scientist and engineer
Alī Ibn Khalaf al-Murādī (11th century) Al-Andalus, was a mechanical engineer and author of the unique technological manuscript entitled Kitāb al-asrār fī natā'ij al-afkār (The Book of Secrets in the Results of Ideas).
|This article about an engineer, inventor or industrial designer is a stub. You can help Wikiquote by expanding it.|
- When I looked at the science of engineering and saw that it had disappeared after its ancient heritage, that its masters have perished, and that their memories are now forgotten, I worked my wits and thoughts in secrecy about philosophical shapes and figures, which could move the mind, with effort, from nothingness to being and from idleness to motion. And I arranged these shapes one by one in drawings and explained them.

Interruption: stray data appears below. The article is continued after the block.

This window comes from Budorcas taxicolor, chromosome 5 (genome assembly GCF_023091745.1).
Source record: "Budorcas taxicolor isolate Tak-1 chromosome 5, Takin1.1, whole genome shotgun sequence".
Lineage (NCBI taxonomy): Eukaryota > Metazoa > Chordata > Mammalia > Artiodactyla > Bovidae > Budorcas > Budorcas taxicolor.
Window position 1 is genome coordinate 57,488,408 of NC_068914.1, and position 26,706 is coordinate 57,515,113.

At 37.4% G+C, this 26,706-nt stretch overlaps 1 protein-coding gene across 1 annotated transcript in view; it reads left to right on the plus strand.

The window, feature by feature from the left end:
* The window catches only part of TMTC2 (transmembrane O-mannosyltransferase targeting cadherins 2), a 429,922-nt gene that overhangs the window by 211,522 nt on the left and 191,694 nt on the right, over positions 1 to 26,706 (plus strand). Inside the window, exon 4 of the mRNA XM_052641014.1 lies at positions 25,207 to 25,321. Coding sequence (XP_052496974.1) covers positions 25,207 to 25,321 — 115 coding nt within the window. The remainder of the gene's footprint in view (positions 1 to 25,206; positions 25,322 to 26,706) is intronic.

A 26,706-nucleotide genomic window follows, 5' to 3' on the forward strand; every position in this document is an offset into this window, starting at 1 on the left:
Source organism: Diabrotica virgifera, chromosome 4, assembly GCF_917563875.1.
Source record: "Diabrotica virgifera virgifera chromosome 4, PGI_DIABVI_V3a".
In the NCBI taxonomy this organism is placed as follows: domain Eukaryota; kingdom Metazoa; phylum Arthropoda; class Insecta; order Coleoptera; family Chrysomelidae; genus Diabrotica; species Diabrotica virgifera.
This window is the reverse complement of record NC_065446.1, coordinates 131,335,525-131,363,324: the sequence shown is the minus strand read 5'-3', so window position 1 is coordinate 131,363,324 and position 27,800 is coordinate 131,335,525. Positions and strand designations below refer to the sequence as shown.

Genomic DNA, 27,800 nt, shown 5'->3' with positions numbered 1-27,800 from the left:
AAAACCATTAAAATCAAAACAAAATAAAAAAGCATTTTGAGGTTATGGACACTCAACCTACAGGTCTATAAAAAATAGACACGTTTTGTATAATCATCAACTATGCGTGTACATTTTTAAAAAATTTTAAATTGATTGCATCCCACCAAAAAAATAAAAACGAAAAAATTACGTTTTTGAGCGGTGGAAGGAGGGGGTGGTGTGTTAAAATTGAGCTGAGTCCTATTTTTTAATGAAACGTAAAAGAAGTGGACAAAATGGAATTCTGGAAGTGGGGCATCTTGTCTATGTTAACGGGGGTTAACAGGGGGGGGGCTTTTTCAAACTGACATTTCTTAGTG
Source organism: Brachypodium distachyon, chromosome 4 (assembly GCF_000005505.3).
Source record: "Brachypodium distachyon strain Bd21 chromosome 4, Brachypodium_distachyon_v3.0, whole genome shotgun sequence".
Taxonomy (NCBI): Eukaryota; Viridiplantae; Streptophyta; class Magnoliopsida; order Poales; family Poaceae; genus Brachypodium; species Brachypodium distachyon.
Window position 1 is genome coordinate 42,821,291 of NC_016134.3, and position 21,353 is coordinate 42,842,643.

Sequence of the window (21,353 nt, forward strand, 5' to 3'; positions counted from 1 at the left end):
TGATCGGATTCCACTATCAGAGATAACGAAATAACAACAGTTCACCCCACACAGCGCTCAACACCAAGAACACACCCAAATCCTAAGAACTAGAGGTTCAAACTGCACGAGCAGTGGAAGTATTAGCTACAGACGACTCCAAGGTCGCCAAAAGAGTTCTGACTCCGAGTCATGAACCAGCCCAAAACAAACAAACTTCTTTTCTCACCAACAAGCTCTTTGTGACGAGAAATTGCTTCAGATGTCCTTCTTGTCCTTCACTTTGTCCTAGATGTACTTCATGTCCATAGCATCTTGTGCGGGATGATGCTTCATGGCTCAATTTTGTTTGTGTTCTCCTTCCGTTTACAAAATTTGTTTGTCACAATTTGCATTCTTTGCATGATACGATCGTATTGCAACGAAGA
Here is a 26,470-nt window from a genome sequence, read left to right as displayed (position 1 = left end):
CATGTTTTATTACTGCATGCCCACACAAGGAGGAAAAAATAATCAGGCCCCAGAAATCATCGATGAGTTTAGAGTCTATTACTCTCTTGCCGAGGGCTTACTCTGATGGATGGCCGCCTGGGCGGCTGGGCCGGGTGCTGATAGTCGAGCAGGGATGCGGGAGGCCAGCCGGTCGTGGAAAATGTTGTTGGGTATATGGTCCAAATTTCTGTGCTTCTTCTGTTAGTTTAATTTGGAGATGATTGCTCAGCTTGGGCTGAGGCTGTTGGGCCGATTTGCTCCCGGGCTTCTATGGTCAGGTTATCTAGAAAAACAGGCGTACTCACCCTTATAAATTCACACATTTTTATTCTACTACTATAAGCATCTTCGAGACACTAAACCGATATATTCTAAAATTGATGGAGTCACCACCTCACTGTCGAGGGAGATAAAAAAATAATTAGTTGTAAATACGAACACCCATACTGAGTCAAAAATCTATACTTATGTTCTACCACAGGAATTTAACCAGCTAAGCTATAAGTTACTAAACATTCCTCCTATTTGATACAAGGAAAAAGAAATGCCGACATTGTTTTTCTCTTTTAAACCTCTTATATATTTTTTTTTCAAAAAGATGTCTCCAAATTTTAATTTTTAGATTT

- Al-Muradi, The Book of Secrets in the Results of Ideas, 11th century; Translated and cited at leonardo3.net/bookofsecrets/index, 2015
Quotes about Al-MuradiEdit
- Among Islamic books studied or translated in Toledo, there were several which discussed mechanical devices, including astronomical instruments and several types of water clock. One author who wrote on this subject was al-Muradi, and he illustrated elaborate gear trains, some with epicyclic and segmental gears.
- Arnold Pacey (1991), Technology in World Civilization: A Thousand-year History, p. 43
- The manuscript (of 'The Book of Secrets in the Results of Ideas) was copied in 1266 from the original text written by Ibn Khalaf al-Muradi in the eleventh century. The only copy is in the Biblioteca Medicea Laurenziana in Florence, Italy. A unique source of medieval Arabic technology, it presents designs for more than 30 devices, including water clocks, calendars, and war machines.
- The Book of Secrets in the Results of Ideas, at library.rijksmuseum.nl, 2015.